Festivals, carnivals, and state fairs have their share of strange fried foods, but you won’t see too many fried asparagus around. Unless you’re in Stockton, Calif. Fried asparagus may seem an odd sort of recipe, but it is, in fact, absolutely irresistible. And, as a once-a-year treat, it's really not all that unhealthy. At the annual springtime Stockton Asparagus festival (now known as the San Joaquin Asparagus Festival) they sell it by the ton: literally. They use huge, thick spears—reputedly the best tasting—but we find they don't cook through, so we use smaller spears, ideally 1/2" in diameter.
After a bit of greasy indulgence, you might be interested in low-fat asparagus cooking and eating tips.
- 1 1/2 pounds asparagus, cleaned and trimmed
- 1/3 cup cold flat beer
- 1 large egg white
- 6 tablespoons flour
- 1/4 cup cornstarch
- 1/2 teaspoon baking powder
- 1/2 teaspoon black pepper
- 1/2 teaspoon salt
- 1/4 teaspoon baking soda
- Heat 1 inch of oil (peanut oil is best, but canola or vegetable oil will work) in a skillet over medium-high heat.
- In the meantime, whisk together beer, egg white, flour, baking powder, black pepper, salt and baking soda in an 8x8-inch or 9x9-inch (or a pan that will accommodate the asparagus spears nicely) baking dish until thoroughly mixed.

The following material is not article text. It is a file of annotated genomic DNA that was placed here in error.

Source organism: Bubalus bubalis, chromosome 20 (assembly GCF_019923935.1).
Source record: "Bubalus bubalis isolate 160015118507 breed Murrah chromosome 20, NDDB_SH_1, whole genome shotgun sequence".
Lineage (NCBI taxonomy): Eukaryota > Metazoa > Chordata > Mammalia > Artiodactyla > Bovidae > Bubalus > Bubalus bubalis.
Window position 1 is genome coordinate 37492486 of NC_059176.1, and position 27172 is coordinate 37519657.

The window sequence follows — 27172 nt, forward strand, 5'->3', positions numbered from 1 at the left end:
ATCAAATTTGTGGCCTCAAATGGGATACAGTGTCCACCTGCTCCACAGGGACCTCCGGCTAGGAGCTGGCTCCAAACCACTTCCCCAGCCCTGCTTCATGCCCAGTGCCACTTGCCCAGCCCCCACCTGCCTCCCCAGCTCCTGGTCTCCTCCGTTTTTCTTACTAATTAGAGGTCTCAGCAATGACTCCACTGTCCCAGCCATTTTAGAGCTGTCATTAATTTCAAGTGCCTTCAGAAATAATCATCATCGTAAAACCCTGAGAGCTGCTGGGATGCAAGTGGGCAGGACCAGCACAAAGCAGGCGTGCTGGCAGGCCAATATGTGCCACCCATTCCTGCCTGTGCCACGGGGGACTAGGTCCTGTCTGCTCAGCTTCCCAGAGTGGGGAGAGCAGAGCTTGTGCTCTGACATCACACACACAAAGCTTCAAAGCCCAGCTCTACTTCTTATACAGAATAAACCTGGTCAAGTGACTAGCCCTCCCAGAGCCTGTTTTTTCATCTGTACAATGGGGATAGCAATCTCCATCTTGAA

- Dip asparagus spears individually into the batter and fry for about 2 minutes or until golden brown.
- Dust generously with grated Parmesan cheese or dip in mayonnaise. This roasted garlic and paprika mayonnaise are particularly good.
Note: A pound and a half of asparagus may seem like a lot for two, but this asparagus is so good, you'll want to gorge on it. Do it for lunch and have a cold beer with it. You won't need anything else.
Source: Adapted from the Stockton Festival Fried Asparagus recipe. Edited by Barbara Rolek
|Nutritional Guidelines (per serving)|
|Total Fat||7 g|
|Saturated Fat||2 g|
|Unsaturated Fat||3 g|
|Dietary Fiber||11 g|